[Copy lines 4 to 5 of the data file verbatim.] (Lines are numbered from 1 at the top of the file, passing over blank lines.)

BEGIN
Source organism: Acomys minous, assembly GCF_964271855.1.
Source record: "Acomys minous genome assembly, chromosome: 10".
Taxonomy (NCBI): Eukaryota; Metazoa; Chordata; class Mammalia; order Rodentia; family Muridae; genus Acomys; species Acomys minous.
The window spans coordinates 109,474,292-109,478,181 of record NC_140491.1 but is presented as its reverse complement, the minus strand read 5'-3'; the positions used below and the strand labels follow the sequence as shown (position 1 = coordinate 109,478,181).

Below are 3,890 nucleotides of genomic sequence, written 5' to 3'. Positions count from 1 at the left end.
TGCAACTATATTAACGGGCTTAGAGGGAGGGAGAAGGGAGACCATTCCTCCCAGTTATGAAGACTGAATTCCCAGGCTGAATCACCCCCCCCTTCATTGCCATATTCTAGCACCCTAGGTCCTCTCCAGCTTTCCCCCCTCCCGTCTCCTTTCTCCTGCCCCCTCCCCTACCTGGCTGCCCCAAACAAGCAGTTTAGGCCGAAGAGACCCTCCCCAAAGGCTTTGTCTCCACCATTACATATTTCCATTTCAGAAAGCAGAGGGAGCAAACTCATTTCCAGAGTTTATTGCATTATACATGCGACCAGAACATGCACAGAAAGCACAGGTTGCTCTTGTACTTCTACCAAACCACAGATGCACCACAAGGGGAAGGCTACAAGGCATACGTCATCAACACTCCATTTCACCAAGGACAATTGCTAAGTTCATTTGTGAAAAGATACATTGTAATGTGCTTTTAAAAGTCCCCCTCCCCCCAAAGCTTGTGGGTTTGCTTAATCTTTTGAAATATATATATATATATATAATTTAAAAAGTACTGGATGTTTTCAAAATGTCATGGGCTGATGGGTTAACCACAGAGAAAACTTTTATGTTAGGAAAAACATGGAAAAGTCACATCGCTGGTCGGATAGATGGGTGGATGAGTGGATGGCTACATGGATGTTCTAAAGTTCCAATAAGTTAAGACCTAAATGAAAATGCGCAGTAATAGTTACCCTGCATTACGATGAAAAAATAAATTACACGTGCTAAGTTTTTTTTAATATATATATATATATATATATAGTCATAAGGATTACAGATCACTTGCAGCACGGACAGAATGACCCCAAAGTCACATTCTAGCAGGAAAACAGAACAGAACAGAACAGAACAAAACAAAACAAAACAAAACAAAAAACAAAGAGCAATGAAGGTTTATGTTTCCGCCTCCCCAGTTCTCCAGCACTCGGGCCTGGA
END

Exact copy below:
The window spans coordinates 109,474,292-109,478,181 of record NC_140491.1 but is presented as its reverse complement, the minus strand read 5'-3'; the positions used below and the strand labels follow the sequence as shown (position 1 = coordinate 109,478,181).

Below are 3,890 nucleotides of genomic sequence, written 5' to 3'. Positions count from 1 at the left end.